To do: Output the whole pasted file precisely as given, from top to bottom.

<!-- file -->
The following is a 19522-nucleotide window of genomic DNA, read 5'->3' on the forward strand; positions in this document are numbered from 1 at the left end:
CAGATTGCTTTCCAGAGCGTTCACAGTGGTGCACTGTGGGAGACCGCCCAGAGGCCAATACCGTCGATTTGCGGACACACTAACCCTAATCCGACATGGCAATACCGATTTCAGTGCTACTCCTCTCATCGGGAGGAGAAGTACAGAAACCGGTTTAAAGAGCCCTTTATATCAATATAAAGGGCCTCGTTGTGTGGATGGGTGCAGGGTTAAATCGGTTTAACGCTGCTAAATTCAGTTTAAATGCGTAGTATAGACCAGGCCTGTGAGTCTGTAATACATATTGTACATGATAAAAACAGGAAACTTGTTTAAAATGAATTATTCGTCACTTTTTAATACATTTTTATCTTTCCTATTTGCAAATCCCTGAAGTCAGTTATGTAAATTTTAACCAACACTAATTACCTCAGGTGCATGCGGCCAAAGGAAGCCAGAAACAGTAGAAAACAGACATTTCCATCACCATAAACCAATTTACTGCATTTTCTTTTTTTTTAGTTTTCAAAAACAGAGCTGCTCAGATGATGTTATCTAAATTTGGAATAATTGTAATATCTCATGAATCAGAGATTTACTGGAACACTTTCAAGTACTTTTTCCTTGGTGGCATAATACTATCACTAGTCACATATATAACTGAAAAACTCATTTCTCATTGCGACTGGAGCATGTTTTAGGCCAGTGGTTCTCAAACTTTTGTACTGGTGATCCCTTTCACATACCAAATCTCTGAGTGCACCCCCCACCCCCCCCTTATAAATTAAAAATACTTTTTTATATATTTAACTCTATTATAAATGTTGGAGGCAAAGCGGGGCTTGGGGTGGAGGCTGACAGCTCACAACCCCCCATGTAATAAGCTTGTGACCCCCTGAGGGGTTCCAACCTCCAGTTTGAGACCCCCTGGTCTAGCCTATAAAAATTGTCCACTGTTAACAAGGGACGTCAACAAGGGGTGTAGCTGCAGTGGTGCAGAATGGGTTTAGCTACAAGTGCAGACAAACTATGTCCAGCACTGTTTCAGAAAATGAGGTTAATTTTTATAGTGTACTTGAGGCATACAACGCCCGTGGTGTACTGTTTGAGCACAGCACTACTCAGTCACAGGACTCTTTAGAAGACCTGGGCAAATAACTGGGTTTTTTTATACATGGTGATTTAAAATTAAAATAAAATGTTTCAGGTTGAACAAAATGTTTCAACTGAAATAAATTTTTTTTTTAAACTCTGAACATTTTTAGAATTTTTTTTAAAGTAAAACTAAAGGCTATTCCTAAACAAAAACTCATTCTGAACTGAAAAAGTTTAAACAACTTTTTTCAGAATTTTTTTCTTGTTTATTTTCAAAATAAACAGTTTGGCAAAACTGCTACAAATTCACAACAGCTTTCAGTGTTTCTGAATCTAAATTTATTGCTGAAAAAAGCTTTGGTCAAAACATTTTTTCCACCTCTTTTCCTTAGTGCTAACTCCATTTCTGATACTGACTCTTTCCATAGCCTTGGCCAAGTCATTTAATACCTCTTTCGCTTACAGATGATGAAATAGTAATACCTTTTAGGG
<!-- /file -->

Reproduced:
The following is a 19522-nucleotide window of genomic DNA, read 5'->3' on the forward strand; positions in this document are numbered from 1 at the left end:
CAGATTGCTTTCCAGAGCGTTCACAGTGGTGCACTGTGGGAGACCGCCCAGAGGCCAATACCGTCGATTTGCGGACACACTAACCCTAATCCGACATGGCAATACCGATTTCAGTGCTACTCCTCTCATCGGGAGGAGAAGTACAGAAACCGGTTTAAAGAGCCCTTTATATCAATATAAAGGGCCTCGTTGTGTGGATGGGTGCAGGGTTAAATCGGTTTAACGCTGCTAAATTCAGTTTAAATGCGTAGTATAGACCAGGCCTGTGAGTCTGTAATACATATTGTACATGATAAAAACAGGAAACTTGTTTAAAATGAATTATTCGTCACTTTTTAATACATTTTTATCTTTCCTATTTGCAAATCCCTGAAGTCAGTTATGTAAATTTTAACCAACACTAATTACCTCAGGTGCATGCGGCCAAAGGAAGCCAGAAACAGTAGAAAACAGACATTTCCATCACCATAAACCAATTTACTGCATTTTCTTTTTTTTTAGTTTTCAAAAACAGAGCTGCTCAGATGATGTTATCTAAATTTGGAATAATTGTAATATCTCATGAATCAGAGATTTACTGGAACACTTTCAAGTACTTTTTCCTTGGTGGCATAATACTATCACTAGTCACATATATAACTGAAAAACTCATTTCTCATTGCGACTGGAGCATGTTTTAGGCCAGTGGTTCTCAAACTTTTGTACTGGTGATCCCTTTCACATACCAAATCTCTGAGTGCACCCCCCACCCCCCCCTTATAAATTAAAAATACTTTTTTATATATTTAACTCTATTATAAATGTTGGAGGCAAAGCGGGGCTTGGGGTGGAGGCTGACAGCTCACAACCCCCCATGTAATAAGCTTGTGACCCCCTGAGGGGTTCCAACCTCCAGTTTGAGACCCCCTGGTCTAGCCTATAAAAATTGTCCACTGTTAACAAGGGACGTCAACAAGGGGTGTAGCTGCAGTGGTGCAGAATGGGTTTAGCTACAAGTGCAGACAAACTATGTCCAGCACTGTTTCAGAAAATGAGGTTAATTTTTATAGTGTACTTGAGGCATACAACGCCCGTGGTGTACTGTTTGAGCACAGCACTACTCAGTCACAGGACTCTTTAGAAGACCTGGGCAAATAACTGGGTTTTTTTATACATGGTGATTTAAAATTAAAATAAAATGTTTCAGGTTGAACAAAATGTTTCAACTGAAATAAATTTTTTTTTTAAACTCTGAACATTTTTAGAATTTTTTTTAAAGTAAAACTAAAGGCTATTCCTAAACAAAAACTCATTCTGAACTGAAAAAGTTTAAACAACTTTTTTCAGAATTTTTTTCTTGTTTATTTTCAAAATAAACAGTTTGGCAAAACTGCTACAAATTCACAACAGCTTTCAGTGTTTCTGAATCTAAATTTATTGCTGAAAAAAGCTTTGGTCAAAACATTTTTTCCACCTCTTTTCCTTAGTGCTAACTCCATTTCTGATACTGACTCTTTCCATAGCCTTGGCCAAGTCATTTAATACCTCTTTCGCTTACAGATGATGAAATAGTAATACCTTTTAGGG